The author George Orwell wrote an article in the London Evening Standard about his favourite fictional pub which he called The Moon Under Water. When Wetherspoon’s chairman, Tim Martin, had around seven pubs in London, a journalist visited one of them and told Tim he liked the pub and that it was similar to the pub envisaged by George Orwell – in essence, a pub with a good atmosphere, good real ales, food and no music. Tim decided that it was a great name for a pub; in the following years, several were given this name.
Photographs and text about George Orwell.
The text reads: The Moon Under Water is named after a pub described by George Orwell in an article in the Evening Standard on 9 February, 1914. The article caught the imagination of Wetherspoon chairman Tim Martin. Orwell’s ideal struck a chord and seemed to chine with the Wetherspoon ethos.
Photographs and text about Joseph Perry.
The text reads: Joseph Perry earned his living making chain in chain shop in Lawrence Lane, Old Hill. He was often seen reading whilst he worked. He wrote a considerable number of poems, and published a book with the title ‘Palestine, the Enchanted Land’, first published in 1935, describing his journey to the Holy Land.
This journey fulfilled a dream he had nurtured throughout his life, and thought he would never realise. His book captures the experience of one who ‘had suddenly escaped from a life of toil in the Black Country to the hillsides of Judea’.
Joseph Perry was a local lay preacher. He and his brother, the Revd Lyttleton Perry, were involved in raising funds to purchase Harden Hall and Harden Hall Park for public use in 1921, and further fundraising to save the Hall when the Council proposed to demolish it in 1934.
Above: Joseph Perry and fellow travellers en route to the Valley of Elah
Right: Joseph Perry.
Prints and text about Andrew Carnegie.
The text reads: Cradley Heath Library, in Upper High Street, was opened in 1909. The necessary funds were donated by Andrew Carnegie to Rowley Regis Urban District Council.
It was one of 1,700 libraries that Carnegie endowed throughout Britain and the United States.
Born in Dunfermline, Scotland, in 1835, Carnegie had no formal education, but as a young man developed a lifelong interest in books.
He emigrated with his family to the united States in 1848. His working life began as a bobbin boy in a cotton mill.
It was his financial interest in what is now the Pullman Company, which laid the foundation of his fortune. This was further enhanced by investment in the oil industry.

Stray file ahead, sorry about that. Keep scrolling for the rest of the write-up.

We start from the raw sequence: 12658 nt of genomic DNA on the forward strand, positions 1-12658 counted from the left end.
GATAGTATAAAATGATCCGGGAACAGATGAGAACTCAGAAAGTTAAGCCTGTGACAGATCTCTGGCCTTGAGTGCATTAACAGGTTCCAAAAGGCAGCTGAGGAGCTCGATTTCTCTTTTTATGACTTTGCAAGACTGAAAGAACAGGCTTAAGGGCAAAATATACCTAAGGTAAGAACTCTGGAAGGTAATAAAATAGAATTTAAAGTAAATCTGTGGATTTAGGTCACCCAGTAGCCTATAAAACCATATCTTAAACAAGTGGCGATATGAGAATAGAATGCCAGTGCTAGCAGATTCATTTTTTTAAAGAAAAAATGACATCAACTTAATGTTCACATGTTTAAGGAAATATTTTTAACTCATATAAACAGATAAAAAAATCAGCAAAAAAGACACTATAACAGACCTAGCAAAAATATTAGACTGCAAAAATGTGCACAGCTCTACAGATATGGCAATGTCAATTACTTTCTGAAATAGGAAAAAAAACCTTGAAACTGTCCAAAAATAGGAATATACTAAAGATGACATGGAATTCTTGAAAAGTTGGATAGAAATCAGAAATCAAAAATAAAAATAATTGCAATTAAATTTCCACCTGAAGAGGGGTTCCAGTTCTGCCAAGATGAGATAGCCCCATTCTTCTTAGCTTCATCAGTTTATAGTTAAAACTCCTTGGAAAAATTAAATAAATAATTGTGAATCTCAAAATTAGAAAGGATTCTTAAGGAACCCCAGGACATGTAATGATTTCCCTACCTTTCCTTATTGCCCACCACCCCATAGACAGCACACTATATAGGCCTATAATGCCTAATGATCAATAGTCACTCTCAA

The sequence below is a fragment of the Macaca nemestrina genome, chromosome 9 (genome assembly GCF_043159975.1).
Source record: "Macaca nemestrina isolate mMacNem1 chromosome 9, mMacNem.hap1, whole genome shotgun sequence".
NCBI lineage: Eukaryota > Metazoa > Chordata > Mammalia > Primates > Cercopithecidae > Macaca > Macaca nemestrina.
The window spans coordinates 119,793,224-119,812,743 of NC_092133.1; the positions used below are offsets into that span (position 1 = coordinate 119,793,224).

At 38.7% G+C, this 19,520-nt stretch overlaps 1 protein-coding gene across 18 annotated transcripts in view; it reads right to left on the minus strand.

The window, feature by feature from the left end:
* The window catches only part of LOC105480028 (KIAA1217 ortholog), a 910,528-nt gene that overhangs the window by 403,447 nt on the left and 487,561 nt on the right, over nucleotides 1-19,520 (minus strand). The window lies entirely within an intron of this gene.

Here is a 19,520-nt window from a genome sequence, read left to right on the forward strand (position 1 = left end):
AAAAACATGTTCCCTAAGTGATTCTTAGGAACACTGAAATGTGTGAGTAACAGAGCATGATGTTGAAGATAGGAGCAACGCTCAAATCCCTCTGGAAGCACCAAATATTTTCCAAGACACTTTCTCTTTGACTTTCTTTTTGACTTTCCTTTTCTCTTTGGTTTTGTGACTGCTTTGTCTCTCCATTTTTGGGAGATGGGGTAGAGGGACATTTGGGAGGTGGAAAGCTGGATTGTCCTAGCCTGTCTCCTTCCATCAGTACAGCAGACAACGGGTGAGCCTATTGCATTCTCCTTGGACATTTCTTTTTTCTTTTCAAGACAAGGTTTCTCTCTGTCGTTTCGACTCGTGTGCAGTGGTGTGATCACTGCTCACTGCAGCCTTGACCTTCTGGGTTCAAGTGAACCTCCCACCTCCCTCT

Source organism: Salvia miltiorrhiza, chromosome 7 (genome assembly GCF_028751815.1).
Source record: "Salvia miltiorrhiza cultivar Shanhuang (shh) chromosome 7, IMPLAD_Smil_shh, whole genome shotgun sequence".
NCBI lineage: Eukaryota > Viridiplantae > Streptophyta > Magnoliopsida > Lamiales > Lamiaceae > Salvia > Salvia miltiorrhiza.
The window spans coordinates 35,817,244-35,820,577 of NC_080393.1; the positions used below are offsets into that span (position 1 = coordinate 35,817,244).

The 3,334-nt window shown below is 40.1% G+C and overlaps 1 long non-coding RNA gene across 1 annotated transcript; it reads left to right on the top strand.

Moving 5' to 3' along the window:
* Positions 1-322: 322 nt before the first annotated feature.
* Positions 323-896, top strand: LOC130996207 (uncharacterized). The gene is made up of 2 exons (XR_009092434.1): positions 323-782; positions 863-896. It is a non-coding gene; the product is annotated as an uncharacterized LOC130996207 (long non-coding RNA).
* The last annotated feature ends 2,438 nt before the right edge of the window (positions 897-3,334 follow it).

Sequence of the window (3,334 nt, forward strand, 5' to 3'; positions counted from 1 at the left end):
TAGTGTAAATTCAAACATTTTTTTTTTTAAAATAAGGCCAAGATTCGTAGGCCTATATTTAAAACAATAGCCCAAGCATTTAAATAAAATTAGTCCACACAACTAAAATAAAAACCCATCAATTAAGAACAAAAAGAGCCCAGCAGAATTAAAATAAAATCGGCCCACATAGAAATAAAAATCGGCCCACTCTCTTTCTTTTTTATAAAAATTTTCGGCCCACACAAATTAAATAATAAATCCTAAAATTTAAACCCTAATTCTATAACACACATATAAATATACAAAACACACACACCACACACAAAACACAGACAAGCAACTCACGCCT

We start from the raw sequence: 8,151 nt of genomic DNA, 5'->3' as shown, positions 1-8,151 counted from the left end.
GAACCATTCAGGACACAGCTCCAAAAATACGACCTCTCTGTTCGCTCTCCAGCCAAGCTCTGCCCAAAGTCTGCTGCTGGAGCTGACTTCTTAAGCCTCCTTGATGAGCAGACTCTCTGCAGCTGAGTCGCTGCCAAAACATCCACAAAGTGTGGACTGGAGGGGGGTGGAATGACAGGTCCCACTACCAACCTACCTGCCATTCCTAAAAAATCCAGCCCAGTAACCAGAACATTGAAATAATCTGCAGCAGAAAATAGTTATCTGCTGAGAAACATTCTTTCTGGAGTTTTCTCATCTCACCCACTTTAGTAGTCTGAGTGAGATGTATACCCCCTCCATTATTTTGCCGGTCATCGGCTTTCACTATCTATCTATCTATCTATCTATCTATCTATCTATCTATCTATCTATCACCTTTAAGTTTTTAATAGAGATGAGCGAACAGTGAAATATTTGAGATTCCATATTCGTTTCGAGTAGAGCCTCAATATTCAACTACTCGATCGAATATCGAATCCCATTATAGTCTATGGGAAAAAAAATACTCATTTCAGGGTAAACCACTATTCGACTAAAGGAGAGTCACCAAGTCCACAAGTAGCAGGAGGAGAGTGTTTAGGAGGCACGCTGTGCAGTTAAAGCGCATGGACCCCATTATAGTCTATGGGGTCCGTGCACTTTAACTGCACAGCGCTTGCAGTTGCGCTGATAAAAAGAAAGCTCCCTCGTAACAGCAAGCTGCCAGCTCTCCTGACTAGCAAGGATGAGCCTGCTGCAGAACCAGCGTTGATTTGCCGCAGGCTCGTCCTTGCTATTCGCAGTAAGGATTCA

At the age of 33, with an annual income of over £30,000 he is said to have declared: “Beyond this never earn… but spend the surplus each year for benevolent purposes”. In 1901 he sold his company for £150 million and retired.
During his lifetime he gave more than £200 million to various educational and cultural institutions. Many of them still bear his name, including the Washington Carnegie Institute. Andrew Carnegie died in 1918.
Above: Andrew Carnegie, aged 27
Top left: The Public Library, Cradley Heath.
A print and text about Evangelism.
The text reads: Both John Wesley and the Countess of Huntingdon, leading Church reformers of the 18th century, made distinctive impressions on the West Midlands.
Wesley was the founder of the Methodist movement and preached many time in this areas, including two visits to nearby Oak House. This Tudor Yeoman’s House, which dates back to the 16th century, is one of the finest timber-framed buildings in the Midlands.
In the courtyard there is a plaque commemorating John Wesley’s sermon preached to a large gathering Wesley himself recalls in his journal of March 1774:
“At noon I preached at Bromwich Heath and the room being far too small, stood in Mr Whyley’s courtyard in the keen north-eastern wind.”
By the end of his life, Wesley had travelled over 250,000 miles and preached over 40,000 sermons.
Selina, Countess of Huntingdon, joined the Methodists in 1739. Daughter of Earl Ferrers, she originally worked within the movement. But in 1782 she left to set up her own ‘connection’. This breakaway movement became well established in the West Midlands, where 64 chapels were built. The chapel at Cradley was founded in 1789.
Prints and text about Corngreaves Hall and Thomas Attwood.
The text reads: Built in the late 18th century, close to the junction of Hawne Lane and Belle Vale, the Hall was originally the home of James Attwood, the local ironmaster.
The distinctive castle-style Gothic frontage was added in the early 19th century. In 1826, James Attwood’s son, John, sold the estate to the New British Iron Company. The Hall then became the manager’s house until the company went bankrupt in 1893.
In the early 1950s, Corngreaves Hall became the property of Rowley Regis Borough Council (later to become Sandwell Council).
As well as the local ironmaster, James Attwood was also uncle to the economist and radical political campaigner Thomas Attwood.
He was part of the radical movement of the 1820s committed to extending civil liberties and opposing what followers saw as unjust legislation.
In 1830, Thomas Attwood founded the hugely popular Birmingham Political Union to press for Parliamentary reform.
After the passing of the Reform Act, in 1832, Attwood was one of Birmingham’s first two Members of Parliament. Attwood held his seat from December 1832 until his resignation through ill-health seven years later.
Above: Corngreaves Hall, Cradley Heath.
A photograph of the River Stour flood, Cradley Heath, c1910.
A photograph of chain making, Cradley Heath.
A photograph of chain making, Cradley Heath.
Photographs of chain making, Cradley Heath.
An original chain and fitting system.
External photograph of the building – main entrance.
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